Conversely, during the arthroscopy without intra-articular anesthesia, Dr. Dye discovered quickly and dramatically that the synovium and the fat pad were the most sensitive tissues. Light touch on unanesthetized synovial and fat-pad tissues evoked “involuntary verbal exclamations” (Figure 5).3Since then, it has been personally and professionally apparent to him that synovial and fat-pad tissues are potent sources of AKP.Recurrent impingement of the synovium can result in hypertrophy producing thousands of cells instead of the normal few (Figures 6, 7).This hypertrophied tissue can impinge between the patella and trochlea as well as around the fat pad. This is a very common cause of persistent AKP in our experience most commonly independent of alignment and chondromalacia.

When MRI of a patient with AKP shows CMP be cautious not to conclude this structural condition is the direct cause of pain. When overload results in loss of homeostasis, breakdown products of damaged articular cartilage can contribute to symptomatic synovial inflammation. In addition, the damaged articular surfaces may fail to efficiently minimize joint friction and load transmission to subchondral bone. Chondromalacia alone, however, cannot be linked to pain.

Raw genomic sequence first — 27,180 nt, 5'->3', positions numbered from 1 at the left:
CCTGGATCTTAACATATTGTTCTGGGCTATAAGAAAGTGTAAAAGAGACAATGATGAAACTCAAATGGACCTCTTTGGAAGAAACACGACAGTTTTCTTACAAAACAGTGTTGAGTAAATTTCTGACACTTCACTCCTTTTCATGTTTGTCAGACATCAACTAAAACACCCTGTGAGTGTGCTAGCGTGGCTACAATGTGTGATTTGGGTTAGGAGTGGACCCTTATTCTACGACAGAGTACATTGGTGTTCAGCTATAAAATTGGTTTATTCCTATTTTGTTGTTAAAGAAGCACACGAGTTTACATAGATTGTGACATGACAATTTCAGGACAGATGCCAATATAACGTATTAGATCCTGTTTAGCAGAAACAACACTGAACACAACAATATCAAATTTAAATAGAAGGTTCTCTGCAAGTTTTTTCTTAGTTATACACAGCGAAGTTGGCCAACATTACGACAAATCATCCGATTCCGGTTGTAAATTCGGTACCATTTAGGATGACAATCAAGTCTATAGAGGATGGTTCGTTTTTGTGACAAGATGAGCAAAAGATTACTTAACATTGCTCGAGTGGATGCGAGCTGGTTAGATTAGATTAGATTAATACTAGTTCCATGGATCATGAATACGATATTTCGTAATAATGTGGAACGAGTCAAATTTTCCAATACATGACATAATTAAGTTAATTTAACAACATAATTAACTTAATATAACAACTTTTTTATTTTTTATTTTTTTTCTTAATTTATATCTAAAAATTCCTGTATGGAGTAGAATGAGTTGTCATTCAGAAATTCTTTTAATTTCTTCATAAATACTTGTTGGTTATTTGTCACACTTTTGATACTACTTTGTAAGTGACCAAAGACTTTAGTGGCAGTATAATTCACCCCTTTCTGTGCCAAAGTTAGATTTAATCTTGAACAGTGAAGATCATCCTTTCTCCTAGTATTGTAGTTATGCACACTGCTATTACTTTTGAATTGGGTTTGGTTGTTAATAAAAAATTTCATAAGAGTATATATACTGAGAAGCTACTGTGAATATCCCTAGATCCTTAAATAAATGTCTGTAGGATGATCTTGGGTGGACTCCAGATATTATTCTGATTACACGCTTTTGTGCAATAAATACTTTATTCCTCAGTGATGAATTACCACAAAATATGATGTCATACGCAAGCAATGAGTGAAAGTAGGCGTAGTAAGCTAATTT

Malalignment—Not Often the Problem

That brings us to the historically popular concept of patellofemoral “malalignment/maltracking” as a primary cause for AKP. Although this etiology appeals to many in the orthopedic and physical therapy community,5,6 we and others7-10 reject the notion that it is common. What objective malalignment changes occur when a patient becomes asymptomatic without operative treatment? Imaging measures of malalignment do not change significantly after effective treatment. In studying patients with AKP in the mid 1980’s, Dr. Dye found no difference between 104 adults with PFP and 79 age- and activity-matched controls with respect to 9 objective indicators of malalignment, including quadriceps (Q) angle, congruence angle, sulcus angle, and subchondral sclerosis of the lateral patellar facet.